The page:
I Don’t Like to Share§

writer: russell j.t. dyer; posted: August 10, 2008; revised: April 24, 2018; readers in past month: 633

Young Couple
Piazza Mercanti, Milan

When I was a child, like most children I imagine, I was told that I needed to learn to share. I tended to comply to that instruction with reluctance and at times without thinking. If I had something that someone wanted, I had no problem handing it over. I wasn’t greedy for it’s own sake. In that sense, I didn’t need to be told to share. My reluctance came from feeling humiliated by being told to share and irritated that by sharing naturally, I was seeming to be in compliance with the adult. I resented being put in a position of allowing them to feel they controlled or influenced me. It’s kind of funny to realize that even as a child, as early as the age of three, I remember resenting people in this way.

Now that I’m an adult, although I can be generous in many ways, I generally don’t like sharing. For instance, when I go out to dinner with people here in Italy, many times others that I’m dining with will offer to share their meal with me. I don’t like mixing meals: if I’m eating a pasta with a ragu sauce, I don’t want my fellow diner to give me a large portion of her pasta with a cream and pesto sauce. In general, I don’t like to mix like that. But more than that I don’t like the act of sharing. If I buy a bottle of iced tea and a friend comes up and asks if she can have some, it irritates me. Instead I either offer to order another tea for her or I just give her all that remains of mine.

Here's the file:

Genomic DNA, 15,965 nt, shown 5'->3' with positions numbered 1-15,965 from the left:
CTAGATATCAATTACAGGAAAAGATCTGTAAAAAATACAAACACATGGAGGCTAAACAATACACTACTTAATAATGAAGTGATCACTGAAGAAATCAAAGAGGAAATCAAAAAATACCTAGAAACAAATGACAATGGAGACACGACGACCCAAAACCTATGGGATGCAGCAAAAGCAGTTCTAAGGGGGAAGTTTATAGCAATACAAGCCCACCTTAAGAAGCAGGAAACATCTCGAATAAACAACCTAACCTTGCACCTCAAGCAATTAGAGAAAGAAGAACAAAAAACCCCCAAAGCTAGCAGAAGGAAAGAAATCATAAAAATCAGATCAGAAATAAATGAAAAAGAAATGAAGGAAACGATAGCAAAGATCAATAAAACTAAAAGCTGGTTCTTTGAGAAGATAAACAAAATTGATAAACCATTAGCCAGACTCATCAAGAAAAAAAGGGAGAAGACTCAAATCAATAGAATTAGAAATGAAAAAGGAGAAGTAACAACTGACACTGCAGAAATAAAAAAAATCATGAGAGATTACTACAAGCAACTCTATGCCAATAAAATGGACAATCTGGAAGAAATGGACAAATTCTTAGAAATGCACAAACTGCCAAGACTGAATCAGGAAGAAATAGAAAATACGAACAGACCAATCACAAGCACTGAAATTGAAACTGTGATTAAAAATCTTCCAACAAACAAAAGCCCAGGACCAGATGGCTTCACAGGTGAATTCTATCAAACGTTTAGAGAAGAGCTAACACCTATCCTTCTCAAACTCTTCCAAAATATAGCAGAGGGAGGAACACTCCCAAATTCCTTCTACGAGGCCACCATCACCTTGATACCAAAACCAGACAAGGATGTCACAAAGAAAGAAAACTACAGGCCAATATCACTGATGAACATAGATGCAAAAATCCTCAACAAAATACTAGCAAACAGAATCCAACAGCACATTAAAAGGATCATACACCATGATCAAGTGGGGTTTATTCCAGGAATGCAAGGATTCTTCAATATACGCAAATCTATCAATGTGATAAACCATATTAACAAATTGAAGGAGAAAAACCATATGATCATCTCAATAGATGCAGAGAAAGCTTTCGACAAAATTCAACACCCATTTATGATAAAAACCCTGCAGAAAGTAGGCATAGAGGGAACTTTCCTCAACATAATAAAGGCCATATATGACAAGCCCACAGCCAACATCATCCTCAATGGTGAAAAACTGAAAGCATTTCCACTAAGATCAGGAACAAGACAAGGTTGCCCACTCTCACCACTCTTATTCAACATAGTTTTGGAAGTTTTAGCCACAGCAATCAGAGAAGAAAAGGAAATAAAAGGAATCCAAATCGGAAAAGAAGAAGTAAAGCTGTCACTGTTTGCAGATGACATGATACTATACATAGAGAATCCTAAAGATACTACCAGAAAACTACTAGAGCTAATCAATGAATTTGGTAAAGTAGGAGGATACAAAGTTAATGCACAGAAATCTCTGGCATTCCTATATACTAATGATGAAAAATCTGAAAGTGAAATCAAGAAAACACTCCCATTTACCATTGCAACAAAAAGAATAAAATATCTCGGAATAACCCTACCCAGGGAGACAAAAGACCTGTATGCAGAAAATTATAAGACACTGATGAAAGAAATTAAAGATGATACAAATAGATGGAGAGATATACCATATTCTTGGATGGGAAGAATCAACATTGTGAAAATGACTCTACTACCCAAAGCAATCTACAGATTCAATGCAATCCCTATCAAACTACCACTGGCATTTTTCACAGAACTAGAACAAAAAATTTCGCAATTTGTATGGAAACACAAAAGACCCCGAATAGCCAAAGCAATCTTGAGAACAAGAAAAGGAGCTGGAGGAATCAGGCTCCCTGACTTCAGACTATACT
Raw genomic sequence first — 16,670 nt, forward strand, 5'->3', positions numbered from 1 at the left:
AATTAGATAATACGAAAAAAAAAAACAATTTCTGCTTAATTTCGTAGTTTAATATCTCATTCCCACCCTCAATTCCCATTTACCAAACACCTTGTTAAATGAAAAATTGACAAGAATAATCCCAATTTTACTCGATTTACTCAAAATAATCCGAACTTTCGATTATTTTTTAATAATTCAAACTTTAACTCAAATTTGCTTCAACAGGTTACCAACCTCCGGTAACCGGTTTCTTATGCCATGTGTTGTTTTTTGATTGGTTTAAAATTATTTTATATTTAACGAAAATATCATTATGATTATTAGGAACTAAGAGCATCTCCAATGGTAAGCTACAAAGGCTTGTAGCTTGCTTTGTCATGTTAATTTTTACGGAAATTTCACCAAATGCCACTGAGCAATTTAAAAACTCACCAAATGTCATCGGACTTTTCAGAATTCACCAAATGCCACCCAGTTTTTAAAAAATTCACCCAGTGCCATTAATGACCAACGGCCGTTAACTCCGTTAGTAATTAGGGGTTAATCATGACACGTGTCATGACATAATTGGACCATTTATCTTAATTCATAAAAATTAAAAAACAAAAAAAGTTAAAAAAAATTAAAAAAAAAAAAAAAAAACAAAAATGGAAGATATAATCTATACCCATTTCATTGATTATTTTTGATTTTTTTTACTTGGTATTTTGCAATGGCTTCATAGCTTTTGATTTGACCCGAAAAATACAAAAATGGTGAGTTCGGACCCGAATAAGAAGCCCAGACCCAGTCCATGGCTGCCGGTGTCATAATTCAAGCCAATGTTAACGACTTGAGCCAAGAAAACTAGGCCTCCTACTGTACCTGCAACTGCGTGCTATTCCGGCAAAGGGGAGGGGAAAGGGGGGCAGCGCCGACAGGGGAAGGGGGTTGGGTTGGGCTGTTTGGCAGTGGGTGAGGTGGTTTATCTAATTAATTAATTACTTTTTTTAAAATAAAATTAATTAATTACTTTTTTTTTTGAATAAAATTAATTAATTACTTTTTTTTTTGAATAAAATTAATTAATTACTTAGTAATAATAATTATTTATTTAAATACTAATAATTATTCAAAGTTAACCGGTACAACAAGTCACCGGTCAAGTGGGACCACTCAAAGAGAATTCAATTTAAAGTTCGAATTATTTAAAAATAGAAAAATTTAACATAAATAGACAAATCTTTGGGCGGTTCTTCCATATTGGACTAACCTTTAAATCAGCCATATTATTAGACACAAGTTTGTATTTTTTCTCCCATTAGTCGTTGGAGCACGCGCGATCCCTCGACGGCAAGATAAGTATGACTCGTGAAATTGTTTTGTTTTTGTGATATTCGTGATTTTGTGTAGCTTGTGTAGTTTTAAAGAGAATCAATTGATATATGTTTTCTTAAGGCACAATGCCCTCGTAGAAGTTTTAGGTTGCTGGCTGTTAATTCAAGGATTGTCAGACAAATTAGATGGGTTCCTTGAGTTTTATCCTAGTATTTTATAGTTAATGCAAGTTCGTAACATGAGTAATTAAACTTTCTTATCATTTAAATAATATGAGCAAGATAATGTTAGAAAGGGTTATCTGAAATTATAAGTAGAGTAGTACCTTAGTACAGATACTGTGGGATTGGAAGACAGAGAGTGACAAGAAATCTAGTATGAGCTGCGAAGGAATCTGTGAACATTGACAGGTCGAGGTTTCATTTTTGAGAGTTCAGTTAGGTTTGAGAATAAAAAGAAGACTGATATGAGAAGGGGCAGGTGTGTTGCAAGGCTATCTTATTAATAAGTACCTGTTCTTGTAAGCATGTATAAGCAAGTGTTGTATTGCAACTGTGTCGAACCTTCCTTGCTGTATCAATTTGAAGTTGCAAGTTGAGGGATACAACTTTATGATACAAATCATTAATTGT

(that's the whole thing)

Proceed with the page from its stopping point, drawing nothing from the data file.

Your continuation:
It’s not that I’m greedy — I’m willing to give up what I have — I just don’t want to share. I don’t like the joint act, the act of sharing. I’m not sure why, but I don’t like it. I’d rather do my thing and others do their thing. If we’re both are going to drink tea, then let’s each get a bottle of tea. If I wanted pasta with cream sauce and pesto, I would have ordered it. Don’t disturb me, do mix with me, let me be.